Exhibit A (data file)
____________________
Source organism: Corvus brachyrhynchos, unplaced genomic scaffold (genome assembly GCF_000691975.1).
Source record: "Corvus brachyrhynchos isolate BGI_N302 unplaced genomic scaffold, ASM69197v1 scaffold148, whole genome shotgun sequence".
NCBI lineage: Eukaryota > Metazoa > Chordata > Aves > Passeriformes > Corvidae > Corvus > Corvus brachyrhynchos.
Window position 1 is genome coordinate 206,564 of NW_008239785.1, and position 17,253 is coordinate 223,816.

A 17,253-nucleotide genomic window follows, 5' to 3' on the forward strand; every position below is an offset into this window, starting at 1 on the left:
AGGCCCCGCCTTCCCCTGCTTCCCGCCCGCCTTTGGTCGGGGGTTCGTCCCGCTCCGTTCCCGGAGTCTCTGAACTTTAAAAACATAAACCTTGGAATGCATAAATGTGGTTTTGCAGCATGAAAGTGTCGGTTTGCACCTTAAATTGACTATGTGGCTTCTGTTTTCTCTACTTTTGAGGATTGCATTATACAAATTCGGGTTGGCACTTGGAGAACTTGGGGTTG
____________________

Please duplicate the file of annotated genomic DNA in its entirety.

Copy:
Source organism: Corvus brachyrhynchos, unplaced genomic scaffold (genome assembly GCF_000691975.1).
Source record: "Corvus brachyrhynchos isolate BGI_N302 unplaced genomic scaffold, ASM69197v1 scaffold148, whole genome shotgun sequence".
NCBI lineage: Eukaryota > Metazoa > Chordata > Aves > Passeriformes > Corvidae > Corvus > Corvus brachyrhynchos.
Window position 1 is genome coordinate 206,564 of NW_008239785.1, and position 17,253 is coordinate 223,816.

A 17,253-nucleotide genomic window follows, 5' to 3' on the forward strand; every position below is an offset into this window, starting at 1 on the left:
AGGCCCCGCCTTCCCCTGCTTCCCGCCCGCCTTTGGTCGGGGGTTCGTCCCGCTCCGTTCCCGGAGTCTCTGAACTTTAAAAACATAAACCTTGGAATGCATAAATGTGGTTTTGCAGCATGAAAGTGTCGGTTTGCACCTTAAATTGACTATGTGGCTTCTGTTTTCTCTACTTTTGAGGATTGCATTATACAAATTCGGGTTGGCACTTGGAGAACTTGGGGTTG